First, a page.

Let’s get the pros of Helen out of the way first. She’s unassuming and her doddering facade lets her get away with a bit more with enemy guards. She’s also perked to the wazoo with Spider Army (an arachnid drone that loves ingress via vents), Direct Control (lets you manually aim the turret of said creepy crawly) and her hack cool-down refreshes 35% faster than usual. Basically, you can get her way closer than usual to any target, zip in to complete the objective with her “little robotic dears” and be home in time to mail a £5 cheque to somebody for their birthday.

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Helen’s cons are obvious. In terms of mobility, think: an animation system meeting the grim realities of arthritis. Should you get into the sort of gunfight that illuminates the grey skies of London, you’ll not be sprinting to safety. You’ll be shambling, my lovely. Mantling over bits of cover isn’t much of an option, either. You could make a cuppa in the time it takes for old person parkour to execute.

All that being said, there’s something deliciously satisfying about playing as a potty-mouthed pensioner who has no qualms about murder. It’s also amusing to have her shudder her way into some of the dodgiest parts of the city, like the neon-soaked, graffitied Stabton that is the Camden Black Market. In stealth mode her takedown moves are hilarious here – replacing MMA moves with slapstick shin kicks followed by a good ol’ face-tasering. Also, when you get hassled by junkies, thugs, or more fascist pigs, you have a .50 Desert Eagle solution waiting for them. It’s like playing an interactive version of Harry Brown.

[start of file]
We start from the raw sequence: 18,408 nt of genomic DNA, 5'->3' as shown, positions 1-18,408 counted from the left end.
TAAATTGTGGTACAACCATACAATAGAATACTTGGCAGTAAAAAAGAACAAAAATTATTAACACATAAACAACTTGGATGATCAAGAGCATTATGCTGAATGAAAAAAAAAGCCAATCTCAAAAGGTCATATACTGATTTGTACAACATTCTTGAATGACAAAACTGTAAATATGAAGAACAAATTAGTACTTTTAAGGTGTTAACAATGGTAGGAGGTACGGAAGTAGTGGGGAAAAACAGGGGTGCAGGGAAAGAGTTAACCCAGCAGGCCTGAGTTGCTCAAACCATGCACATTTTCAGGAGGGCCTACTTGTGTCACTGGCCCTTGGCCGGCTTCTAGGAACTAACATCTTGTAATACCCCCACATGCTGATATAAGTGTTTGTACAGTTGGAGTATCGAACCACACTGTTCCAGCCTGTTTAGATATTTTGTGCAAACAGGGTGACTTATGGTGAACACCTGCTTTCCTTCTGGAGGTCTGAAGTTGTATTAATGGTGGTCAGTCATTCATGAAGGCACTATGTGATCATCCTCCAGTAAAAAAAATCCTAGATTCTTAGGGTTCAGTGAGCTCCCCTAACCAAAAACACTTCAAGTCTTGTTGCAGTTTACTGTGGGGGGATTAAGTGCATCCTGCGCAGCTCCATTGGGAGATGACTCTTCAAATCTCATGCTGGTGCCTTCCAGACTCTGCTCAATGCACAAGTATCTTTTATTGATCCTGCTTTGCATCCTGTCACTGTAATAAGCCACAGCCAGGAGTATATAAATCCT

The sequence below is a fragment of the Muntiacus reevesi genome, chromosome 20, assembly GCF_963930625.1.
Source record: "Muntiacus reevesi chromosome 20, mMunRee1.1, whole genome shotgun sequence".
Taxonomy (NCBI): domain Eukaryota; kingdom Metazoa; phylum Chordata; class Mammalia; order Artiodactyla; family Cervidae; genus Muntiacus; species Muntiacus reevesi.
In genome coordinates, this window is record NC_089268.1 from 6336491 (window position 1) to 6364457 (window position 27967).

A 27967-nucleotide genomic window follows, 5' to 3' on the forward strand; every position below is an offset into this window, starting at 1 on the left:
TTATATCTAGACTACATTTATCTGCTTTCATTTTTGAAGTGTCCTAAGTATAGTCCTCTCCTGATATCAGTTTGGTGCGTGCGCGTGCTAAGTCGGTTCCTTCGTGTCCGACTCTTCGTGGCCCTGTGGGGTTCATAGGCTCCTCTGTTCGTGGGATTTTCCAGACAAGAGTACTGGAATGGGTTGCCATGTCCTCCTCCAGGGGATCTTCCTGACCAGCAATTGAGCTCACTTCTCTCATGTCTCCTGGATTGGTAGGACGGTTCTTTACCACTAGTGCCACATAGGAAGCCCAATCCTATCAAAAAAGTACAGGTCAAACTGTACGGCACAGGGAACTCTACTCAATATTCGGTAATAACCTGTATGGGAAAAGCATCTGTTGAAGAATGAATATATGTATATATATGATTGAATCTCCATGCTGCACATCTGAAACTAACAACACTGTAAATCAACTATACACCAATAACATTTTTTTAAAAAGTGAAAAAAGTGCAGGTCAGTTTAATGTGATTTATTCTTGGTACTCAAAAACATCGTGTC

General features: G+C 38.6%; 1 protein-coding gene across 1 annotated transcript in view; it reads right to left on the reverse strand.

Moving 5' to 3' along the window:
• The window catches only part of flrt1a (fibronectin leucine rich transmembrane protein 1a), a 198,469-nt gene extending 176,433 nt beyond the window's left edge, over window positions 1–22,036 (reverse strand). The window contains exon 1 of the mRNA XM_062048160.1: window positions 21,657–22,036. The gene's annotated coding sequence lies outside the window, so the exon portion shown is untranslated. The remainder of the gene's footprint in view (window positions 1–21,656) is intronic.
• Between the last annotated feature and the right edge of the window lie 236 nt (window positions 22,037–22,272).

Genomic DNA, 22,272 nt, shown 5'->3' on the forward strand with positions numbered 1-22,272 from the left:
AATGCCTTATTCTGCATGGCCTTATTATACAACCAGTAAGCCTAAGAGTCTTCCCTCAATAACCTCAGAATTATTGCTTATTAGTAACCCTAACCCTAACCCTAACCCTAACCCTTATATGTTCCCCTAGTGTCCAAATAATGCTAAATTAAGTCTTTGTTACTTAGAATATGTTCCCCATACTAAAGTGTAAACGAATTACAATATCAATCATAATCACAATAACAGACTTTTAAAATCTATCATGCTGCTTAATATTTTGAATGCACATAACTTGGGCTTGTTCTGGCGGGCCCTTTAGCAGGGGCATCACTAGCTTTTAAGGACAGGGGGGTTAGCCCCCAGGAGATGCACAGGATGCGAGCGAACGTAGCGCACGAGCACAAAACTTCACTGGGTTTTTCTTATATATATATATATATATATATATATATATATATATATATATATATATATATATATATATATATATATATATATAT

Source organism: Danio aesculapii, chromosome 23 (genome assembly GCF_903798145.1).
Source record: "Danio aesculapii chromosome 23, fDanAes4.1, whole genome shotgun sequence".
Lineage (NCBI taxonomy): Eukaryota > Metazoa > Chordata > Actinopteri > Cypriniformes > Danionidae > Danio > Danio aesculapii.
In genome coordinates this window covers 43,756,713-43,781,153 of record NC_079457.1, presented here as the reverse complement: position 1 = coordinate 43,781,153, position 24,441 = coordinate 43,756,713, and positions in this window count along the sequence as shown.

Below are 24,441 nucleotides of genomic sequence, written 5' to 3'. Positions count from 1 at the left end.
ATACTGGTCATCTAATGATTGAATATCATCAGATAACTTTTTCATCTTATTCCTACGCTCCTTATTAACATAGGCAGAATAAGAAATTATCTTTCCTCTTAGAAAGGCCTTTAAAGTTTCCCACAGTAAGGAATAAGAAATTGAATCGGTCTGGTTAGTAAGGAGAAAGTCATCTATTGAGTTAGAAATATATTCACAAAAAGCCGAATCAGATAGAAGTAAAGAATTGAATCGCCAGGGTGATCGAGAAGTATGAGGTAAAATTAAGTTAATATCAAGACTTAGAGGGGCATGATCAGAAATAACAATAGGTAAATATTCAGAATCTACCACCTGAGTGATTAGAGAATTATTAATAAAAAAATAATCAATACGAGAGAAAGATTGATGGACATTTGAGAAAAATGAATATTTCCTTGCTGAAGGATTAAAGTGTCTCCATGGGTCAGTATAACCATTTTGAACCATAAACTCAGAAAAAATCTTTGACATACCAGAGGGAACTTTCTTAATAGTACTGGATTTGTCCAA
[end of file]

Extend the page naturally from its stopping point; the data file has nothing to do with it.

Helen tasers a cop in the face.
“I shall name you Taserface. It won’t be metaphorical.”


Even better, Helen is just one of hundreds of old-timers. You can literally choose to stock your 20-character roster with a bunch of fossils who were union busters in the ’40s. Yes, your strike force won’t be able to bust heads like they used to, but you’ll still have your ways. Hacking is one. We imagine another trick could be to tell the in-game enemies stories that don’t go anywhere, like the time you caught the ferry over to Shelbyville with an onion tied to your belt, which was the style at the time.

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Bottom line: We like the look of where Watch Dogs: Legion is headed right now. In an industry that provides few chances to cut loose as a crusty old coot, we think this is a shining beacon of originality that’s worth laying down preorder money for. Heck, you could get into the spirit early with a bit of LARPing. Pay for that game deposit in nickels. Nickels with pictures of bumblebees on ’em. “Give me five bees for a quarter,” you’ll say…

Adam Mathew

I’ve seen and played it all – from Pong on a black-and-white CRT to the 4K visuals and VR gloriousness of today. My only regret after a decade of writing and 30+ years of gaming: hitchhiking’s no longer an option. My thumbs are nubs now.